Wine Talk

Snooth User: Elavrius

Beginners path

Posted by Elavrius, Dec 3, 2010.

Hello everyone, I'm totally new to the world of wine, and not so long ago I discovered a Wine store in our city (There is not much of them in Estonia, I mean places where you can find some real AOC French or Italian wine) and i bocame interested.

But as I already mentioned, i have no expirience at all, and as long as having a bottle of wine is not enough to fully enjoy it, I would like to ask from You, visiters of this forum, some help and advices regarding how wines that i have should be served. Should it be decanted, how long, with which food it will combine better, how long opened bottle can be kept, and it would be totally great if you also leave some of your expressions about this wine!

Thank You very much!

There goes the first one.

Chateau du Plantier, 2009

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Replies

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Reply by wineydoc, Dec 3, 2010.

glad you're here!  i'm really new at this, as well, but i'm guessing that something from the Bordeaux region 2009 is probably pretty young and acidic.  the European wines are made to age.  CA wines are released ready to drink, without any further aging.  looks like you've opened & tried it already.  i would suggest storing another bottle for a while, and checking it out again in a few years.  see what you think of it then. 

and, yes, my understanding is that most European reds do best with decanting.  how long can depend on the individual wine, and you'll be best to ask the wine clerk how long to decant it before serving.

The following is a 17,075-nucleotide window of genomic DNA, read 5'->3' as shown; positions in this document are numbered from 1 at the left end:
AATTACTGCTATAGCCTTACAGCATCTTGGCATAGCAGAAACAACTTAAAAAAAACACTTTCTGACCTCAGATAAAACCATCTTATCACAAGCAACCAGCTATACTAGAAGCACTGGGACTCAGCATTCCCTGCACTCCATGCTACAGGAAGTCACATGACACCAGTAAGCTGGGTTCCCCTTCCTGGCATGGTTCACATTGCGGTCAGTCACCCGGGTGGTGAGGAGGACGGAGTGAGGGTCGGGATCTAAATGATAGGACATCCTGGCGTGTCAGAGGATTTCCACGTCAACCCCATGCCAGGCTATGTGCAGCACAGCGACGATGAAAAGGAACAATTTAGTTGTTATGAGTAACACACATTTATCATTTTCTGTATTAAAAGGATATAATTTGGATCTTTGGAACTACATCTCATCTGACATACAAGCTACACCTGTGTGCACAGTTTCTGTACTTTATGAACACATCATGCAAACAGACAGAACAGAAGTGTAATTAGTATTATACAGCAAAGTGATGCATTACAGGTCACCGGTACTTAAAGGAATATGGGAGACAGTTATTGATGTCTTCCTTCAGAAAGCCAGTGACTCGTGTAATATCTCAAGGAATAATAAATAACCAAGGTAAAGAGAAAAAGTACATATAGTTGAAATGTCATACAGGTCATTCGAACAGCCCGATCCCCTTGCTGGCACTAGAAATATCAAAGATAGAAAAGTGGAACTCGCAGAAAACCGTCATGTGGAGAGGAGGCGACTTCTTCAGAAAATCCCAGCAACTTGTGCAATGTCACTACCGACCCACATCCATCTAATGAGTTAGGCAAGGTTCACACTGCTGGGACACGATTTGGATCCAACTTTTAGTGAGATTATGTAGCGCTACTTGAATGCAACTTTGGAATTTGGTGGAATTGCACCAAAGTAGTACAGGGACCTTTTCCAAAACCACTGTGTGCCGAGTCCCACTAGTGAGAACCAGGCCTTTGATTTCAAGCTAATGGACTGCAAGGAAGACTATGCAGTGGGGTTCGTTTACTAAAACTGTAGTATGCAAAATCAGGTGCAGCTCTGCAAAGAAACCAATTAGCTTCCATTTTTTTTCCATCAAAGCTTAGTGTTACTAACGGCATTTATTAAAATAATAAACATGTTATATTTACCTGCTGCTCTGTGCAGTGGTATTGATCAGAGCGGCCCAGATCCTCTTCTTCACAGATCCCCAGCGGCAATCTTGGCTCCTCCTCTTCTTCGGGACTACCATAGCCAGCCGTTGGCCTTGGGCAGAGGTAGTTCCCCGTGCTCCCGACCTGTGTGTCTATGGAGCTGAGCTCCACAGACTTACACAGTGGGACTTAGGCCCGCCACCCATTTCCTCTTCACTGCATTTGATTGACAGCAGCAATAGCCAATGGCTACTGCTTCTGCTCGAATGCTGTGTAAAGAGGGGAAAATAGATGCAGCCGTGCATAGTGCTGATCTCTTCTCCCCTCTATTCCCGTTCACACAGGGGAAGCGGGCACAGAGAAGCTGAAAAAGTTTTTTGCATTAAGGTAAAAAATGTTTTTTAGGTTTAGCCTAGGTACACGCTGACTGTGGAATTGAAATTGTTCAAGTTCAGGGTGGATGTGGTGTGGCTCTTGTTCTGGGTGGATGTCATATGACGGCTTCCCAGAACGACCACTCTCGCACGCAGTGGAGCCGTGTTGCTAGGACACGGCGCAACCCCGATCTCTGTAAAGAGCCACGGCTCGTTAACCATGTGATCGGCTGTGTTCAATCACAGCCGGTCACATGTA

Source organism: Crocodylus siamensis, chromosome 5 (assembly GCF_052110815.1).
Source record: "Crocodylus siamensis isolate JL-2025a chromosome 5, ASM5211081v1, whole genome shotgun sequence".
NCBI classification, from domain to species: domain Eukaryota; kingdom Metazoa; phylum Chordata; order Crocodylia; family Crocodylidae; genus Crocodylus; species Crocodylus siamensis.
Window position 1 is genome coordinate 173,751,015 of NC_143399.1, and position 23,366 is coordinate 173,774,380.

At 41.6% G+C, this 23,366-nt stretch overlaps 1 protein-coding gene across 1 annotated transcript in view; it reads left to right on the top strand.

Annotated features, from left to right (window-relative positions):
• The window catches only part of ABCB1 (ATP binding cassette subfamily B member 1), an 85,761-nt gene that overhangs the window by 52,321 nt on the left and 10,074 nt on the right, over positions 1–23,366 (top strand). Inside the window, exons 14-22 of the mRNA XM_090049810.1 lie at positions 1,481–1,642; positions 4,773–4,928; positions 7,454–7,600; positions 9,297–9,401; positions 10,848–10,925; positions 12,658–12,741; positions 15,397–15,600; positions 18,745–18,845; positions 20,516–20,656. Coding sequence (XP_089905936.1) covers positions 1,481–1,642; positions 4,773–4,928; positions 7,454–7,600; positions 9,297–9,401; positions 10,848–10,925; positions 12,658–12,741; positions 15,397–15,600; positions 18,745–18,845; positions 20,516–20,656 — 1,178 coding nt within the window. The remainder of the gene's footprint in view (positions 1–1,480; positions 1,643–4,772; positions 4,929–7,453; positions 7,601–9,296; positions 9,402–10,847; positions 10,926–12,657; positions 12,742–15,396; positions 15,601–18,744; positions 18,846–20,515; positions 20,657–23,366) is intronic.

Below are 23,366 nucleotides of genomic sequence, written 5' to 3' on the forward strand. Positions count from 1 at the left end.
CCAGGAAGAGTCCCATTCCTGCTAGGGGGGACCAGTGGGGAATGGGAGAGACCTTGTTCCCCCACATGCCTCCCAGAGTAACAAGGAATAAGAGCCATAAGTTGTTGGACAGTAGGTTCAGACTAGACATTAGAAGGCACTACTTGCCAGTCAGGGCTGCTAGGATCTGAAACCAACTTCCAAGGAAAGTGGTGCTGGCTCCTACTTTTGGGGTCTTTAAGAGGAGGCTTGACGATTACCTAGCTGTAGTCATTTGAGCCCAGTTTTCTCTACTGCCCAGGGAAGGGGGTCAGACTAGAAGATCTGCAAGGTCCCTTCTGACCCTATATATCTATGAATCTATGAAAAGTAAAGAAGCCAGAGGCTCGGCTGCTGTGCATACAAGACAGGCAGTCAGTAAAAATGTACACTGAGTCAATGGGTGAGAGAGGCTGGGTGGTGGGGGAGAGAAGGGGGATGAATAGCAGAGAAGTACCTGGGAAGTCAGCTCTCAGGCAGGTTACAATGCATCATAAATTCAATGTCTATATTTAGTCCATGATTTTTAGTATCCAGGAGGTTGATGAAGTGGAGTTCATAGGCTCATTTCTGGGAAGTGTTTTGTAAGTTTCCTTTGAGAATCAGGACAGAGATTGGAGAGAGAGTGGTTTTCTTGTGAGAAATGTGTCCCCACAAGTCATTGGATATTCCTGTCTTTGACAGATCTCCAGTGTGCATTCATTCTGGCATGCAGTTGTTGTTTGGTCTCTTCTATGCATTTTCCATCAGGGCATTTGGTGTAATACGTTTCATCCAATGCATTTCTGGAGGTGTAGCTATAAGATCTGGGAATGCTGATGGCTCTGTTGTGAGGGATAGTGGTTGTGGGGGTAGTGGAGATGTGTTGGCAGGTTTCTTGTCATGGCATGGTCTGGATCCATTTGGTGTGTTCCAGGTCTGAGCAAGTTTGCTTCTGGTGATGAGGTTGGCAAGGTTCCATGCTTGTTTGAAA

most of the wines can be kept in the refrigerator for a couple of days after opening.  you never know until you actually try storing it in the fridge.  i've never had the one you've presented, so i can't get any more specific.

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Reply by Elavrius, Dec 4, 2010.

Thank you for your answer!

Yep, I already tried it (not alone), rather out of curiosity. I dont usually like dry wines, but this one, even while not served properly had something intersting in it, and after some time in glass it became better in my opinion. Also it was very easy to drink from the start.

Thank you again!

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Reply by Elavrius, Dec 4, 2010.

also some information about grape 

49% Merlot / 7% Cabernet Franc / 44% Cabernet Sauvignon

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Reply by gregt, Dec 4, 2010.

"the Bordeaux region 2009 is probably pretty young and acidic.  the European wines are made to age.  CA wines are released ready to drink, without any further aging"

Interesting.  Why would they be acidic and will that fade with age? Didn't know that as a rule European wines were made to age.

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Reply by Girl Drink Drunk, Dec 4, 2010.

Those are both sweeping generalities, which are as often wrong as right.

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Reply by WVTIM, Dec 5, 2010.